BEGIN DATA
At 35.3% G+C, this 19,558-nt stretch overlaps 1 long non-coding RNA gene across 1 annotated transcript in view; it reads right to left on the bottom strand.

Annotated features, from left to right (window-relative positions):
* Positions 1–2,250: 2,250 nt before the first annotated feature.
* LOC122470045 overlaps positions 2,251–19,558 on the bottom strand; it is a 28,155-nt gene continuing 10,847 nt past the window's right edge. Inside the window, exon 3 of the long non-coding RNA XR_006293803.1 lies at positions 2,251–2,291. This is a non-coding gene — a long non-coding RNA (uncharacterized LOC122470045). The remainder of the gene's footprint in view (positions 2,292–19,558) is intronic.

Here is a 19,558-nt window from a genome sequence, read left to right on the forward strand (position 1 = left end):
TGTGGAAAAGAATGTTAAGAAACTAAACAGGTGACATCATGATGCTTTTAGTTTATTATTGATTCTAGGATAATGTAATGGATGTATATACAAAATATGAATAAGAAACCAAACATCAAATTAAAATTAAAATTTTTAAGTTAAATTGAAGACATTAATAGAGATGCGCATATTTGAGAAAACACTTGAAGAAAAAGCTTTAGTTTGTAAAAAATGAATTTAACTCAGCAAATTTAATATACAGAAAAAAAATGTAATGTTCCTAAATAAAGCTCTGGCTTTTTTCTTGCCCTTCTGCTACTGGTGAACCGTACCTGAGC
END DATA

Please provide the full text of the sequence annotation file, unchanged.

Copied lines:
At 35.3% G+C, this 19,558-nt stretch overlaps 1 long non-coding RNA gene across 1 annotated transcript in view; it reads right to left on the bottom strand.

Annotated features, from left to right (window-relative positions):
* Positions 1–2,250: 2,250 nt before the first annotated feature.
* LOC122470045 overlaps positions 2,251–19,558 on the bottom strand; it is a 28,155-nt gene continuing 10,847 nt past the window's right edge. Inside the window, exon 3 of the long non-coding RNA XR_006293803.1 lies at positions 2,251–2,291. This is a non-coding gene — a long non-coding RNA (uncharacterized LOC122470045). The remainder of the gene's footprint in view (positions 2,292–19,558) is intronic.

Here is a 19,558-nt window from a genome sequence, read left to right on the forward strand (position 1 = left end):
TGTGGAAAAGAATGTTAAGAAACTAAACAGGTGACATCATGATGCTTTTAGTTTATTATTGATTCTAGGATAATGTAATGGATGTATATACAAAATATGAATAAGAAACCAAACATCAAATTAAAATTAAAATTTTTAAGTTAAATTGAAGACATTAATAGAGATGCGCATATTTGAGAAAACACTTGAAGAAAAAGCTTTAGTTTGTAAAAAATGAATTTAACTCAGCAAATTTAATATACAGAAAAAAAATGTAATGTTCCTAAATAAAGCTCTGGCTTTTTTCTTGCCCTTCTGCTACTGGTGAACCGTACCTGAGC